However, Cameron Bishop, director of government affairs at Privateer Holdings — the owner of Nanaimo, B.C.-based producer Tilray — says that isn't the industry's intention.

"We have to be able to differentiate ourselves from individual illegal marketers who are out there right now, that are branded to the hilt in these illegal dispensaries and aren't going to abide by federal rules," he said.

Cam Battley, executive vice-president of Aurora Cannabis, says Canada already has a comprehensive regime of advertising guidelines and restrictions for beer, wine and liquor that could be applied to marijuana.



Audi recalls widen

German automaker Audi says it will fit up to 850,000 diesel cars with new software to improve their emissions performance, following a similar move by rival Daimler as the auto industry tries to get ahead of public controversy over the technology.

Audi, the luxury brand of the Volkswagen Group, announced the voluntary retrofitting program on Friday. The company said in a statement that it "aims to maintain the future viability of diesel engines" and believes the program "will counteract possible bans on vehicles with diesel engines."

The free program, which will apply to Europe and other markets outside the U.S. and Canada, applies to cars with six-cylinder and eight-cylinder diesel engines. The service action also applies to Porsche and Volkswagen models with the same types of engines.

On Tuesday, Daimler said it will voluntarily recall three million Mercedes-Benz cars with diesel engines in Europe to improve their emissions performance.

Diesels have been under a cloud since Volkswagen admitted equipping vehicles with software that manipulates the level of emissions. In the U.S., the software turned on emissions controls during lab tests and illegally turned them off when the cars were on the road, to improve performance.



Gas prices down, food up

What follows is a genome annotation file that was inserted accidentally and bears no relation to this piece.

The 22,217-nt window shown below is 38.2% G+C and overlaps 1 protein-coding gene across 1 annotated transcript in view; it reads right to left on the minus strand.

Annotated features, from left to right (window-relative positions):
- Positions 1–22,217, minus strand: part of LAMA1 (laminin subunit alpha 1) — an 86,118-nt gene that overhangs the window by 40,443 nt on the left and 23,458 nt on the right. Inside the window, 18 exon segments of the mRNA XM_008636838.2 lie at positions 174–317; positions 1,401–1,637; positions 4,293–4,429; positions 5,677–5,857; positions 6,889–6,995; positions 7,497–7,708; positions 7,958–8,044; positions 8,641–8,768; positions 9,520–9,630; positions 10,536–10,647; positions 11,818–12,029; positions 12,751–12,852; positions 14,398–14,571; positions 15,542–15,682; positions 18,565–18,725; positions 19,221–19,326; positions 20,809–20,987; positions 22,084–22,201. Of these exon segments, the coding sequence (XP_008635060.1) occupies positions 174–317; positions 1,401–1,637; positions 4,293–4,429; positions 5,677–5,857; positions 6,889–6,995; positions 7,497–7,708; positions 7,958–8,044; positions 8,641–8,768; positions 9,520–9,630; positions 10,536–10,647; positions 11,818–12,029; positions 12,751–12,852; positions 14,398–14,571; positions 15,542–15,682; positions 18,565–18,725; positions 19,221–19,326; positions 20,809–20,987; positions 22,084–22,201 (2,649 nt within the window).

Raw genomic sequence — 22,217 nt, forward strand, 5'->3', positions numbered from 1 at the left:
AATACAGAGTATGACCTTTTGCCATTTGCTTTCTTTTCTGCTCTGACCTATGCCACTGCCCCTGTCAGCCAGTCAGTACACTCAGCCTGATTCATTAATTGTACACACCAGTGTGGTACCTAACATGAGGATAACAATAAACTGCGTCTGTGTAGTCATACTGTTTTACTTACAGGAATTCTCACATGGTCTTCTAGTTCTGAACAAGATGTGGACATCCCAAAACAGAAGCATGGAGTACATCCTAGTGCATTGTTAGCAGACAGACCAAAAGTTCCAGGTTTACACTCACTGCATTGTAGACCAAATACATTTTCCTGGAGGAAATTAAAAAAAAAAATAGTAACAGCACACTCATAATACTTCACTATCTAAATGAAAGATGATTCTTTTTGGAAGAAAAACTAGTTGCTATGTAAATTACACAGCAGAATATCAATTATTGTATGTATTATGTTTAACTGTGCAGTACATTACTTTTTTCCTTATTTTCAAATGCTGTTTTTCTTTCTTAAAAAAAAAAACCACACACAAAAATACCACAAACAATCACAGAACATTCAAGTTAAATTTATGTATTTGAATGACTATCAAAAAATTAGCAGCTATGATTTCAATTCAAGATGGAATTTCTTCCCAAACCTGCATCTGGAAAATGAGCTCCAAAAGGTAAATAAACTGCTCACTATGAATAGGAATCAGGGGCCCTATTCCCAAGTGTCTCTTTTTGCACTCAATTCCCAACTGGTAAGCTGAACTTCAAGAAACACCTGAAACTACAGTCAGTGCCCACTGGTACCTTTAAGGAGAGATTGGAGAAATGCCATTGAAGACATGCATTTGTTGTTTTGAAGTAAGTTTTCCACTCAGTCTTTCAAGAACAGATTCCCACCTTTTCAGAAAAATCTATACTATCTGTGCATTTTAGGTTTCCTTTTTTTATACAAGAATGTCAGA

The annual pace of inflation slowed once again last month as lower gasoline and electricity prices helped offset higher costs in most other categories, Statistics Canada said Friday.

Overall, the agency's latest inflation report found that prices were one per cent higher in June compared to a year earlier. The June number followed inflation readings of 1.3 per cent in May and 1.6 per cent in April.

Last month's inflation figure matched expectations from a consensus of economists that had predicted a reading of one per cent, according to Thomson Reuters.

Statistics Canada said lower gasoline prices last month were a primary contributor behind inflation's deceleration as pump prices contracted 1.4 per cent compared to a year earlier.

Electricity prices dropped 5.3 per cent over the same period, while other energy costs rose, including 10 per cent growth in natural gas and a 7.8 per cent increase in the price of fuel oil and other fuels.

Upward pressure on prices also came from a 7.1 per cent rise in traveller accommodation, seven per cent for travel tours and 2.5 per cent for restaurants.

Food prices were up 0.6 per cent in June — the first increase after eight consecutive months of contractions, the report said.

In B.C., inflation dipped to 1.7 per cent, down from 1.9 per cent a month earlier.



Sears liquidation sales begin

Liquidation sales at 54 Sears Canada Inc. locations began Friday, a process the company hopes will help it emerge from creditor protection later this year.

The process includes 20 full-line, 15 Sears Home, 10 Outlet and nine Hometown locations in every province except Prince Edward Island.

The sales are being run by a joint venture group including Hilco Global, Gordon Brothers, Tiger Capital Group and Great American Group.